Blog, knowledge Management, Semantic Intelligence

Semantics brings efficiency and innovation to digital agendas

We were delighted to be awarded a contract last month under “Lot 5 eDiscovery Solutions” of  the UK Government’s Digital Continuity Framework (see our press release here).

As is well known, this comes at a time of unprecedented expenditure cuts by the UK Government. On average, central government departments are cutting their budgets by 25%, with some looking for significantly larger reductions in spending.

One might think then, that the award of a framework contract (effectively a call-off agreement) at this particular time is not especially exciting news. But the Digital Continuity Framework (DCF) could turn out to be a vital tool for Government as it works to resolve conflicting priorities.

The National Archives, who is managing the programme with Buying Solutions, describes DCF as “The ability to use your information in the way that you need for as long as you need.” The Government’s digital information is growing exponentially, becoming ever more complex, and as it ages, risks to its usability increase as formats become obsolete, metadata gets lost, versions multiply, and so on. Yet all the while, “government data” is becoming more and more “public data” as people expect greater transparency of government operations, decisions and actions.

In addition to meeting these expectations of transparency, the Government has an efficiency agenda which is thrown into dramatic relief against the backdrop of spending cuts. The efficiency agenda is about saving and avoiding costs, and making processes and work practices streamlined and efficient. A key part of this is ensuring information is easily findable, accessible and usable.

So how to resolve these apparently conflicting aims? Initiatives like DCF can provide the basis by making a set of products and services, tools and technologies more easily available under standard terms and conditions.

For the rest, we must look to innovative solutions that take technology even further. Semantic technology has much to offer in the way of both efficiency and innovation. Its ability to enrich information through automated tagging and categorization, combined with the ability to extract key entities (people, places, organizations, dates, legal references, policies, concepts, etc.) allows users to discover information faster, and more efficiently. And because semantic technology is much closer to the user in understanding the meaning of words, it can be more intuitive in the search and discovery process—which means it requires less time from users to construct searches (the software takes care of synonyms and alternative expressions, not the user) and less time to sort through data that is irrelevant to the query.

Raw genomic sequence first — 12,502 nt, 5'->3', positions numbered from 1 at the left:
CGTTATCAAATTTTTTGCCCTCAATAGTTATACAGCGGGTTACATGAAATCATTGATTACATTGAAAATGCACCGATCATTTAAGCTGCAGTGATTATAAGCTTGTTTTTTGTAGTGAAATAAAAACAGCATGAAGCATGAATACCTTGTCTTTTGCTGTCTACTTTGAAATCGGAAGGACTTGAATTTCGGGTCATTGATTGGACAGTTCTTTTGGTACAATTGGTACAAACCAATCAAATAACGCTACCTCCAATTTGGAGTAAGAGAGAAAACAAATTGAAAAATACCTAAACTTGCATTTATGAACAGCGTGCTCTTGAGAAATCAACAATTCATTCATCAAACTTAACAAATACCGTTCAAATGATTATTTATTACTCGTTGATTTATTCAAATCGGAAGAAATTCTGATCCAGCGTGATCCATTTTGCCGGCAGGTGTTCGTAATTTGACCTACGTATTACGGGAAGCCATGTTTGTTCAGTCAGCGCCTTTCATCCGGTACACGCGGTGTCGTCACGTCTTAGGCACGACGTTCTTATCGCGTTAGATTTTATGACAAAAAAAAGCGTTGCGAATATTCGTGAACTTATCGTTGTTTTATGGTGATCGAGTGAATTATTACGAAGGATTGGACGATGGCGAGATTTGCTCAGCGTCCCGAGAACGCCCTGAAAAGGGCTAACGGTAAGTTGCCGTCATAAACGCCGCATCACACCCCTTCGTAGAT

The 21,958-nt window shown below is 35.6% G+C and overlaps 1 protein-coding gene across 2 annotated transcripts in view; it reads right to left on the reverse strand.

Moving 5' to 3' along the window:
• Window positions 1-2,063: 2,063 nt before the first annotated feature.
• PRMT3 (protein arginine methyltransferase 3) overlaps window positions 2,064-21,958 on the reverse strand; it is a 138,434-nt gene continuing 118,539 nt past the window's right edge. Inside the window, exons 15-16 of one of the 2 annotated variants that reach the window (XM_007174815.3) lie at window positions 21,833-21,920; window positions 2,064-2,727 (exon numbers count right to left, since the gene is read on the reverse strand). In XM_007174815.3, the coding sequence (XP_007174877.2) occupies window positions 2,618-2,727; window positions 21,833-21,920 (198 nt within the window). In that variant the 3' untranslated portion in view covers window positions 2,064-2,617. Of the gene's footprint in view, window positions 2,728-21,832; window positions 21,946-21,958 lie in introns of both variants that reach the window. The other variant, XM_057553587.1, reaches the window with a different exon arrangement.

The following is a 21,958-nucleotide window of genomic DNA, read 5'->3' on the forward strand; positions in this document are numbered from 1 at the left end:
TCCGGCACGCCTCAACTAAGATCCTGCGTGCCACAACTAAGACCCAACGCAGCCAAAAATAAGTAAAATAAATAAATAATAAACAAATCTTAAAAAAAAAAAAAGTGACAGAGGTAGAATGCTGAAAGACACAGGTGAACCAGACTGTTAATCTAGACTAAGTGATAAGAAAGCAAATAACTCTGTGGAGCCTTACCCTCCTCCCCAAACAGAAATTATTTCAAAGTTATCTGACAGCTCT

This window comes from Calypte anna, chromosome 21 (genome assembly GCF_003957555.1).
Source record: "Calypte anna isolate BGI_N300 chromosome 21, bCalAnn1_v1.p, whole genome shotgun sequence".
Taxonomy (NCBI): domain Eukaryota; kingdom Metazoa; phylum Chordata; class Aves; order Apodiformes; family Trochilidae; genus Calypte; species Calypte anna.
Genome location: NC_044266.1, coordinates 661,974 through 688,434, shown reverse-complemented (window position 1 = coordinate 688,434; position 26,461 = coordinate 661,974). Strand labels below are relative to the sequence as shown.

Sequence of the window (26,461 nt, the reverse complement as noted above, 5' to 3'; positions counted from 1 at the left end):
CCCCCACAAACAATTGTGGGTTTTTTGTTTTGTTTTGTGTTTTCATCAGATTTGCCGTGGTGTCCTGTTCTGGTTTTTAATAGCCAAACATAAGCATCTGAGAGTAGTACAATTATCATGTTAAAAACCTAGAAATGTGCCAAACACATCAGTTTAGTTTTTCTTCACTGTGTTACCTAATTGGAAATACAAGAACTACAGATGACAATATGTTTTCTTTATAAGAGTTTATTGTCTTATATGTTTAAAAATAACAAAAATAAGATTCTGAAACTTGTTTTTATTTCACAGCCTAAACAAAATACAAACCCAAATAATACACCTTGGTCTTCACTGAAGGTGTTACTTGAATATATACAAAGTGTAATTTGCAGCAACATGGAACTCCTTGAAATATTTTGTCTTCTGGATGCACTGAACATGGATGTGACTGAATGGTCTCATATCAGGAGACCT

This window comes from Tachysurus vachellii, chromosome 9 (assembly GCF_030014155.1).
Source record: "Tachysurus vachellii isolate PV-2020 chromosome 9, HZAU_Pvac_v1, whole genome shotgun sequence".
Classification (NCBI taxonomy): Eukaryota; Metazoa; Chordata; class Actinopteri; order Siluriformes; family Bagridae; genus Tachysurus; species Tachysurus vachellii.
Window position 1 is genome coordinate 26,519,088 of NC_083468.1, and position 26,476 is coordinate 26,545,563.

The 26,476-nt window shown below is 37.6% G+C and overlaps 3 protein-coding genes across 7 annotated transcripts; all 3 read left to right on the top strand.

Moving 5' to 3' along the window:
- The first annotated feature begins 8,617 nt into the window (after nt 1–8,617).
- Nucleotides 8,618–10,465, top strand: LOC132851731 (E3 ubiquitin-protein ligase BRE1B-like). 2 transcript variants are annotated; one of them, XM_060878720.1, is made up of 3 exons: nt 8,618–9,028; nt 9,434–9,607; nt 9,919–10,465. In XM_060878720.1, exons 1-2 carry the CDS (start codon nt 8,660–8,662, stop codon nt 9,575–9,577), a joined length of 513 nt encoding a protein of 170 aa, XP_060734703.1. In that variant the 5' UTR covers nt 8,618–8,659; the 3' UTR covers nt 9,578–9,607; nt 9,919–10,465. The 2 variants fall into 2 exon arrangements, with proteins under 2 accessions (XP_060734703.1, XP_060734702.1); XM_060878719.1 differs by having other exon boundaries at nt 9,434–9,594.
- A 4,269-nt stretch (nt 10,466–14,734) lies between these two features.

Based on our experience, there are many ways that governments can benefit from the implementation and use of semantic technology:

Improved communications with citizens. Natural language processing and semantic analysis support real-time engagement between citizens and their government via email, internet and SMS. Rather than being limited to a list of FAQs or automated responses, citizens can query the system in their own words, and receive immediate responses. A more natural search experience improves access to web-based health information, giving patients more precise and complete answers.

Better, more efficient customer service. By streamlining the management of web and email inquiries, semantic technology has the ability to distinguish between queries that can be answered by the system, and those that must be elevated to a live representative or to a higher level of attention.

Faster access to information. Through its ability to automatically and accurately categorize and cross-reference large volumes of legislative and policy documentation, it is much easier for users to find any document and all its related information. By automating the correlation and analysis of documents, semantic technology can assist with legal investigations that by nature involve countless documents.

More insightful analysis. Semantic search provides many ways to help investigative activities “join the dots” more quickly and more effectively between people, places, events, actions and other entities of interest when analyzing large volumes of text in all its various forms.

Here at Expert System, we’re excited to see this progression, but we’re not surprised. For the last several years, we have been working with central, regional and local government bodies to help provide solutions with the objective of better information access and improved efficiency.

The DCF creates a clear opportunity now for government departments, authorities and agencies to move quickly, and innovate. I am anticipating that this might be one of those times when several forces come together—strong government policies, an enabling contractual framework and recognition for a proven but, so far, relatively under-used technology—and create one of those “Eureka” moments that’s a win-win for everyone.

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